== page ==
Positivo-BGH, a Latin American firm that set up shop in Kigali following a deal with the Government to manufacture computers locally, has made adjustments on the specifications of the laptops they are producing to meet the expectations of, among others, University students, the Minister for ICT has said.
Appearing before the parliamentary Standing Committee on Education, Technology, Culture and Youth on Tuesday, Jean Philbert Nsengimana said the issues that were previously encountered by users were now being fixed.
He said that initially the computers were meant to be used by primary and secondary schools – and not institutions of higher learning–, adding that University students who acquired them had been duly informed of this fact.
“Most of the University students who bought them did so because they had financial constraints and found these computers more affordable,” he said.
He added: “The laptops have Microsoft Word, Windows, and you can surf the internet on them…you can do research or write your dissertation, but if you are an architecture student and you use an arch card in it, it will definitely slow down.”
But he said that the units that that are now on the market have higher capacity than those manufactured previously.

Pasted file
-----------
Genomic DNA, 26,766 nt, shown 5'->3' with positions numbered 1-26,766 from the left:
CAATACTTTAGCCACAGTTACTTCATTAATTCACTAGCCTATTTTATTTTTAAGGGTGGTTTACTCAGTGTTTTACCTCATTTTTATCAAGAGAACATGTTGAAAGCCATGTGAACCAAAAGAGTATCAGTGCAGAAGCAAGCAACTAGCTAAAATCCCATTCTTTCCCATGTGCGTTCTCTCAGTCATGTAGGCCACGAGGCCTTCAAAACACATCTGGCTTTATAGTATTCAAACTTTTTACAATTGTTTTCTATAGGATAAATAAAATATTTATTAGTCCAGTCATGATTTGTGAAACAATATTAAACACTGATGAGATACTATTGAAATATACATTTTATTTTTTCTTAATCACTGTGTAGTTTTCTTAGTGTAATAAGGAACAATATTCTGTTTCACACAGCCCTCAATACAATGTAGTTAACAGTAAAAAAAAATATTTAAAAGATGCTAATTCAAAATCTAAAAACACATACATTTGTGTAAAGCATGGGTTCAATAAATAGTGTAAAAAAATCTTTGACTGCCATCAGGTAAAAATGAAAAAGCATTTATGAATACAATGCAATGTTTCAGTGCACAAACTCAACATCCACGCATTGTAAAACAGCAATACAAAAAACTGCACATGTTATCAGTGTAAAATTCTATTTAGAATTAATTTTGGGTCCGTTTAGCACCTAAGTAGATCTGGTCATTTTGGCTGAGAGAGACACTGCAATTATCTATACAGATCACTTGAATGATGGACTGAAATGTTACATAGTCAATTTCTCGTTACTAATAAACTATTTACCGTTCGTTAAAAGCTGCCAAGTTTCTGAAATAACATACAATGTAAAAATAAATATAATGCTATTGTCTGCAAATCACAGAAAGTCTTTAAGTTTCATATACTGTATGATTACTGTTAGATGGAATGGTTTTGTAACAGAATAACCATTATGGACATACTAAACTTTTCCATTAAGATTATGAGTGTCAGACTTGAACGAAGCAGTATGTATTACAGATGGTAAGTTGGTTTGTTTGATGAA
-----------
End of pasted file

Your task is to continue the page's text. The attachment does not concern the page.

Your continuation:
Under its initial agreement with the Government – signed over two years ago –, Positivo was to manufacture 150,000 computers annually costing the Government a whopping $35 million.
The laptops were not only meant for computer lessons but to also serve other ICT-related purposes, the minister said.
But then there was a problem when the Ministry of Education couldn’t raise all the funds required, even with the support of other stakeholders, he said.
“We had to find an alternative and we started looking into a payment plan for schools so they can start acquiring the laptops and to have the laptops accessible to the rest of the market so that the sales can help the factory to continue functioning,” he said.
Nsengimana explained that, in the end, the Government and Positivo-BGH had to renegotiate the deal, subsequently reducing the number of new computers manufactured each year from 150,000 to 40,000.
The ICT minister said 531 schools were currently equipped with computers, with at least 120 of these having access to the internet.
He explained that even where there was no internet yet, the computers were still of value in terms of teaching students how to programme, about software and others.
“It was initially difficult to provide internet because we were using fiber optic which would make distributing it to schools very expensive but with the significant progress we have made with 4G, things have improved. It is however an answer in terms of technology but not yet one in terms of affordability,” he said.
A survey conducted in Rwandan households indicated that computer penetration stands at less than 10 per cent countrywide.
A positivo laptop leaves the factory at $240 while the retail price is $280, (approx. Rfw240,000).